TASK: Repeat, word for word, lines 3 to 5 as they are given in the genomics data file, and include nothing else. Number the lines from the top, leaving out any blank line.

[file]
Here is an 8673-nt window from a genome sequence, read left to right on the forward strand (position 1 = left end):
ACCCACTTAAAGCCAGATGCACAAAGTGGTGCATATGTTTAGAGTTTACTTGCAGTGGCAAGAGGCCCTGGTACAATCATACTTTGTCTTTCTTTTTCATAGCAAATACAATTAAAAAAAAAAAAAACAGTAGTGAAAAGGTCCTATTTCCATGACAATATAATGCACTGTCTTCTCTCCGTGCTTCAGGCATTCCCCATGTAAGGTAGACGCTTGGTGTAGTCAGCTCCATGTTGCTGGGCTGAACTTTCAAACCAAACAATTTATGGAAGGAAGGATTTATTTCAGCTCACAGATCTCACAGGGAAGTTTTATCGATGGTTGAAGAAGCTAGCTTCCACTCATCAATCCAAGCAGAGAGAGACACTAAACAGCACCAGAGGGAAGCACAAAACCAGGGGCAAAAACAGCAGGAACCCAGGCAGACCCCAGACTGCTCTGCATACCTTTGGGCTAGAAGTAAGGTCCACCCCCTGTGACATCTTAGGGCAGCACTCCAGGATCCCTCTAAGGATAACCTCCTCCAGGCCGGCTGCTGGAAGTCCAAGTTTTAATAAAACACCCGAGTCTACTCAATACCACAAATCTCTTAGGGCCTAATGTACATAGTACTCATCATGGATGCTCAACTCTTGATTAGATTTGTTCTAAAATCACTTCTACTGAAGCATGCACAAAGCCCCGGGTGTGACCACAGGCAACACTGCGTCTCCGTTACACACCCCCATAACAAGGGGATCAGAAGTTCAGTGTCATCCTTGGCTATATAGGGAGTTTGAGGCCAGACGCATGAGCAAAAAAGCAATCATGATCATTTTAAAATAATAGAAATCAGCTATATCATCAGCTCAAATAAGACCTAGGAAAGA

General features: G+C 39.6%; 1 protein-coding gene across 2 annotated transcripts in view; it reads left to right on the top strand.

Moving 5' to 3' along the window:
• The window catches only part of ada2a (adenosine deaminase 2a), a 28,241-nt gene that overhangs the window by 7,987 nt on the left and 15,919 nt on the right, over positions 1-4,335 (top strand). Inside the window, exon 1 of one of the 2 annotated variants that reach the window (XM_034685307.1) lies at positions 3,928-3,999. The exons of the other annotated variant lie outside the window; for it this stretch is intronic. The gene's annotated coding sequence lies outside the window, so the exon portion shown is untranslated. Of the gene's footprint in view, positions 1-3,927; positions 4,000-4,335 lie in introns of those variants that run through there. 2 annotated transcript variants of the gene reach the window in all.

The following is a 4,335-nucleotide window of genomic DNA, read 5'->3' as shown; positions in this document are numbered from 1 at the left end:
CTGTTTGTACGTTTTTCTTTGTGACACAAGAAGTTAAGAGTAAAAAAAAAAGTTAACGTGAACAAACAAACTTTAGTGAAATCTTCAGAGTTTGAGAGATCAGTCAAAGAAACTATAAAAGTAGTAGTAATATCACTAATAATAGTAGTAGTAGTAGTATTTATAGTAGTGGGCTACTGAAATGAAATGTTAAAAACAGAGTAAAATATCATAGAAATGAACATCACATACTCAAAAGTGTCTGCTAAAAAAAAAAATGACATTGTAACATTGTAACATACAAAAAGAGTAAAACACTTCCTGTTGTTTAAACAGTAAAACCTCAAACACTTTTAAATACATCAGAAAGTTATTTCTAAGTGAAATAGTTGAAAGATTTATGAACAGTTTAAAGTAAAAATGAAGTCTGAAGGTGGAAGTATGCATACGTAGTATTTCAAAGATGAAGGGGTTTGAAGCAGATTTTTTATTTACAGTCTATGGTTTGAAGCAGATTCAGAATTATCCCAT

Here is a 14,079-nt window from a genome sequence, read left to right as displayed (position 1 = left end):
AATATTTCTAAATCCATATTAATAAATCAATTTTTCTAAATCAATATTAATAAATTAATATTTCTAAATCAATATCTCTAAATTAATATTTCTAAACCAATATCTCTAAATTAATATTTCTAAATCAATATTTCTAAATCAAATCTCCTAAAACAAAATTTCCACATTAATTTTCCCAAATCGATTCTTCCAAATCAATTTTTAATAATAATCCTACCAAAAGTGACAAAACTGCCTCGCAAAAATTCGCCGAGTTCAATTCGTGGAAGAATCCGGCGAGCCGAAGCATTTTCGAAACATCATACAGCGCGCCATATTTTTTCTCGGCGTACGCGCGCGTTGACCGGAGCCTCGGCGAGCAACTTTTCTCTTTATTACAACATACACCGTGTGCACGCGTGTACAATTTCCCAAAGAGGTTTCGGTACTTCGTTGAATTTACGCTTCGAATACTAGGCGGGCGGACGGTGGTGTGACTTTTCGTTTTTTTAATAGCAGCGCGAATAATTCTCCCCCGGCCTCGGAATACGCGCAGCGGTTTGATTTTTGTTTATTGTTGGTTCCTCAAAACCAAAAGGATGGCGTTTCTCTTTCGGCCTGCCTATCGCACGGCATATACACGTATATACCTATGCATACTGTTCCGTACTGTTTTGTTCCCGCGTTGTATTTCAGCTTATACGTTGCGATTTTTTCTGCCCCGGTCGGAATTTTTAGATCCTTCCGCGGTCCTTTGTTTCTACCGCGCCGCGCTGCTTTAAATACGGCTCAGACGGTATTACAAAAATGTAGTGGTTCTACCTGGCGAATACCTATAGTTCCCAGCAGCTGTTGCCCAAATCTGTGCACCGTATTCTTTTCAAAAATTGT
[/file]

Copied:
General features: G+C 39.6%; 1 protein-coding gene across 2 annotated transcripts in view; it reads left to right on the top strand.

Moving 5' to 3' along the window:
• The window catches only part of ada2a (adenosine deaminase 2a), a 28,241-nt gene that overhangs the window by 7,987 nt on the left and 15,919 nt on the right, over positions 1-4,335 (top strand). Inside the window, exon 1 of one of the 2 annotated variants that reach the window (XM_034685307.1) lies at positions 3,928-3,999. The exons of the other annotated variant lie outside the window; for it this stretch is intronic. The gene's annotated coding sequence lies outside the window, so the exon portion shown is untranslated. Of the gene's footprint in view, positions 1-3,927; positions 4,000-4,335 lie in introns of those variants that run through there. 2 annotated transcript variants of the gene reach the window in all.